The Los Angeles Times ran an intriguing story last week about a six-year-old American Eskimo dog named Cotton who had undergone the controversial medical procedure – Canine Disarming. The surgery was initiated by the dog’s owner, Diane R. Krieger as a last ditch effort to stop her beloved pet from viciously biting anyone who came onto her property.
The story posed an interesting question for all pet owners. “What would you do if you had a highly aggressive dog?”
According to Krieger, her 35-pound dog is so severely aggressive that no medication or technique has remedied the problem, including assistance from the Dog Whisperer, Cesar Millan. Krieger has tried therapies such as herbal supplements to alter her dog’s mood, desensitization training, a low-protein diet and a dog-aggression expert.
“I tried clicker training, high-pitched electronic tones, pepper spray, throwing soda cans filled with rocks. I considered an electric shock collar, but worried that in the hands of an amateur…it might do more harm than good,” said Krieger.
Krieger was running out of options and considering euthanasia when she saw Dr. David Nielsen, a veterinary dentist being interviewed on Animal Planet. He was discussing a permanent cure to aggression and biting called – canine disarming.
Krieger signed Cotton up for the procedure and the L.A. Times followed him through the surgery.
While canine disarming is not new and in fact dates back to Native American Indians, Dr. Nielsen has created his own technique for the procedure that promotes less pain for the dog and quicker healing. He uses a laser to cut away 4 millimeters off each of the dog’s four canine teeth; then he smoothes over the ends of each tooth with the laser. The same procedure is also done to the dog’s extra set of pointy incisors.
The dog must then have follow-up care at 3, 6 and 9 months to be sure the roots of the teeth do not die off. If that happens, a root canal must be performed.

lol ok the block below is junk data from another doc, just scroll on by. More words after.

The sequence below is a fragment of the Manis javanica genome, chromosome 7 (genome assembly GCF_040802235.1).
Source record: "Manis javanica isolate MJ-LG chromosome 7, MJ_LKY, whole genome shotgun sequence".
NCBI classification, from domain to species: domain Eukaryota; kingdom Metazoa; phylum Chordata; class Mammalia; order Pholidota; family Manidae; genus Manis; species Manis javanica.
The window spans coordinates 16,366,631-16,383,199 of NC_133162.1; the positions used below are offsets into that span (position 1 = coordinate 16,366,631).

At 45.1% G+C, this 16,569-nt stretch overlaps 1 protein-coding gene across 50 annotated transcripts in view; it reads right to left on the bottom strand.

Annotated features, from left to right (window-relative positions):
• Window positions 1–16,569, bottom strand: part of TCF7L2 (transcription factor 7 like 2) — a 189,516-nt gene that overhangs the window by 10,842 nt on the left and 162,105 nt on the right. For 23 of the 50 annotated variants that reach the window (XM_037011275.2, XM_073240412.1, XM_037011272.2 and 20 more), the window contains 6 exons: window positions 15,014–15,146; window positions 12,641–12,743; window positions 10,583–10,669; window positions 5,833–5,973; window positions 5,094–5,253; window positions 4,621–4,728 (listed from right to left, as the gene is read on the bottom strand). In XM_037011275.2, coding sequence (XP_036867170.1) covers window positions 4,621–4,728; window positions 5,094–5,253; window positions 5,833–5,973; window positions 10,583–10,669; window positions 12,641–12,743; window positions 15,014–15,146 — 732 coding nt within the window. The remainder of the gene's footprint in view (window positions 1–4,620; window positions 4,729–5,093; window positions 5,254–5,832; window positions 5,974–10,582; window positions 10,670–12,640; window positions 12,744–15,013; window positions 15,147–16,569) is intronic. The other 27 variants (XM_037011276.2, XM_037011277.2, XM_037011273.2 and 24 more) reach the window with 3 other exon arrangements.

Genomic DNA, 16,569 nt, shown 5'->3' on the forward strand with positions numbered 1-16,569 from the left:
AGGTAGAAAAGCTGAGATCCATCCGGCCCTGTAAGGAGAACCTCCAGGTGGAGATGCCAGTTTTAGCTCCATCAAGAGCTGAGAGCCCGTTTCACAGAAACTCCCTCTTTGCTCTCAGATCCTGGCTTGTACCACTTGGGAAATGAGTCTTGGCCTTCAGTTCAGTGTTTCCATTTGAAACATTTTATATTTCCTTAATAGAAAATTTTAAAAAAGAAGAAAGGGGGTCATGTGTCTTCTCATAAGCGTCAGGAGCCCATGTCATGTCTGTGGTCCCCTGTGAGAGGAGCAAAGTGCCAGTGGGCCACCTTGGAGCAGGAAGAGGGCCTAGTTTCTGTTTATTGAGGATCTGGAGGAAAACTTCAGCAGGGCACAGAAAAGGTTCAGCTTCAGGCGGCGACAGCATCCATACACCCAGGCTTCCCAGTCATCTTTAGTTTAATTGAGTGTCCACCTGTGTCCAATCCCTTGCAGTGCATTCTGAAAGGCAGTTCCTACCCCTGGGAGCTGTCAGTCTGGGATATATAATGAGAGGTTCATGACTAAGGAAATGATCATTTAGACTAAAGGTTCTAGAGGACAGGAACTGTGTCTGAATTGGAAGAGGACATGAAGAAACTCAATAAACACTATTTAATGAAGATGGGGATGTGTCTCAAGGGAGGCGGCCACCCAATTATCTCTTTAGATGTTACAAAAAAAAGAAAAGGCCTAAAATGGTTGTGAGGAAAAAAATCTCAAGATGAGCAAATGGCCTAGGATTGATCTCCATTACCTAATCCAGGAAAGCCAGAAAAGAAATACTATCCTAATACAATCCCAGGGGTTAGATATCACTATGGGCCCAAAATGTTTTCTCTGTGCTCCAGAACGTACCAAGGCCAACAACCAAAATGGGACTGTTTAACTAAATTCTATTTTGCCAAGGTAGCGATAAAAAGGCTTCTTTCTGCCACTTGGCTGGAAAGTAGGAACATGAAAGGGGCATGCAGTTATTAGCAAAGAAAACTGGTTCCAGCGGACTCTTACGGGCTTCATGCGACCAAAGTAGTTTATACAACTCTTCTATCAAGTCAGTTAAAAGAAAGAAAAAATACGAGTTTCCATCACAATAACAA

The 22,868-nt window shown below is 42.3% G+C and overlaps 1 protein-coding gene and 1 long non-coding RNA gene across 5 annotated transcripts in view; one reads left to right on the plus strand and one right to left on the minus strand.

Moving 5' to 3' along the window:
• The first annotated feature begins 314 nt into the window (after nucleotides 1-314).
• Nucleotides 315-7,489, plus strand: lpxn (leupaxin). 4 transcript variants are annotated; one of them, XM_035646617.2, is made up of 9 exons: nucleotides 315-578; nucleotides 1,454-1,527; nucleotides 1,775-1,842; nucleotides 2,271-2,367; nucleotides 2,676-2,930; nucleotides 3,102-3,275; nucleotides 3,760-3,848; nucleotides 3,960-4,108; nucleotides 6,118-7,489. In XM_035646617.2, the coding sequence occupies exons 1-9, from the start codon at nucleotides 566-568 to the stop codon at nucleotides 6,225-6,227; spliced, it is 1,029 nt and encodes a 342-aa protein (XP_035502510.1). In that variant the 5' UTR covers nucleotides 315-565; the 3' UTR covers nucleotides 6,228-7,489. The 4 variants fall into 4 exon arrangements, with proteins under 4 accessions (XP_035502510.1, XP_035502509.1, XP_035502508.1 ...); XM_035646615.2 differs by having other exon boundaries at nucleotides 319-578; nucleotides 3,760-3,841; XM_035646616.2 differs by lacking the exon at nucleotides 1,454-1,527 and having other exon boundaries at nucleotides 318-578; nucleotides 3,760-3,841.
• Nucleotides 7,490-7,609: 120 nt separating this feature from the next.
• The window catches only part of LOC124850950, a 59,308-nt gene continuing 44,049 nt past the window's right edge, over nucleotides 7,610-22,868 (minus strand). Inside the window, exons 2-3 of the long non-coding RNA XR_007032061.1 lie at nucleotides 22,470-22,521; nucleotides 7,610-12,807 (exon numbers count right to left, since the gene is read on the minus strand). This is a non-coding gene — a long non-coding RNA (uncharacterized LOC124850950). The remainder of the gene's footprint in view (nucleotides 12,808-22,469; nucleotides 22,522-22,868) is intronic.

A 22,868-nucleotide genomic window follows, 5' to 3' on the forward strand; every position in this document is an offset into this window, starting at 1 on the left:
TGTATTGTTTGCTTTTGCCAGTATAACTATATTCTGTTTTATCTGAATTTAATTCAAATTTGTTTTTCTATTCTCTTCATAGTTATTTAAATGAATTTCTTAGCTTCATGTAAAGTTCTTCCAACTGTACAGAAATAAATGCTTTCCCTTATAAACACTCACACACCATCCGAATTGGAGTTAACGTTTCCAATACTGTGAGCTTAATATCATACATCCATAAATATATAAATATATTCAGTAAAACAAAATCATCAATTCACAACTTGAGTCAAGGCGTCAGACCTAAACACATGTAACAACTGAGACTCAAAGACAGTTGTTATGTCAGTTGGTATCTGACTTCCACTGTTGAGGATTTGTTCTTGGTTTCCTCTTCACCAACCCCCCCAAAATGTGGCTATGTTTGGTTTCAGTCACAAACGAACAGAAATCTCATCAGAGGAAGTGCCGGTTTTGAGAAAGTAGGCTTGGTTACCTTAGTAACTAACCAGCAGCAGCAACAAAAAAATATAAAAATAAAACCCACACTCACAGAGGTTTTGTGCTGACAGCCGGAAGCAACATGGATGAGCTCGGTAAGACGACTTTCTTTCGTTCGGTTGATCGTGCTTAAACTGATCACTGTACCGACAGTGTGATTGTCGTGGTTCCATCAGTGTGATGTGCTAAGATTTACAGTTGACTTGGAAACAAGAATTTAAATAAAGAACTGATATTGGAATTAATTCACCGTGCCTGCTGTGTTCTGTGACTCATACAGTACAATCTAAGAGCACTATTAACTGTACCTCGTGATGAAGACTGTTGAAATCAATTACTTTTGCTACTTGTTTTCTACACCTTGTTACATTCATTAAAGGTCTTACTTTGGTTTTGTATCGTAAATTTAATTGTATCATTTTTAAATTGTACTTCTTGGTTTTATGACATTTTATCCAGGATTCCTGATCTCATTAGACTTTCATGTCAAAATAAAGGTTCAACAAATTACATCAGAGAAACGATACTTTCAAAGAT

The procedure is considered highly controversial by the American Veterinary Medical Association. Dr. Gail Golab, from the AVMA reported that the organization is opposed to disarming for aggression because it doesn’t address the underlying cause of the problem. She believes owners may become lax about protecting their dog from people after the surgery.
On the other hand, the American Veterinary Dental College adopted a position statement in 2005 endorsing the procedure in “selected cases.”
Even Dr. Nielsen believes canine disarming is controversial. On his website he states, “This procedure is performed on dogs that have bitten people after all forms of behavioral treatment and training have been exhausted.”
The site further states, “It has been said by notable dog trainers that once a dog has crossed the line and bitten fiercely, that we cannot expect them to be trained otherwise; hence the need for disarming, which is preferable to euthanasia.”
Cotton’s case poses some intriguing moral questions:
1. Is Diane Krieger the ultimate pet owner because she was willing to go to extreme lengths to save her dog?
2. Is she acting in the best interests of her pet?
3. Will the end justify the means if Cotton stops biting?
Advocates of canine disarming say it works because the dog realizes that it can’t use its teeth to harm anyone, so it becomes more submissive.
Apparently Cotton hasn’t heard this bit of information, yet. Since the surgery he still runs after people, especially men, who enter the property. He has chased after a gardener who offered Cotton his boot to gnaw on and a handyman who let the dog chew on a wooden handrail. In each case, Cotton hasn’t been able to do any physical harm to the workers. It will be interesting to see if the advocates are right and if Cotton loses interest in attacking people in the future.
Photo: Jake Stevens L.A. Times
Jake Stevens L.A. Times
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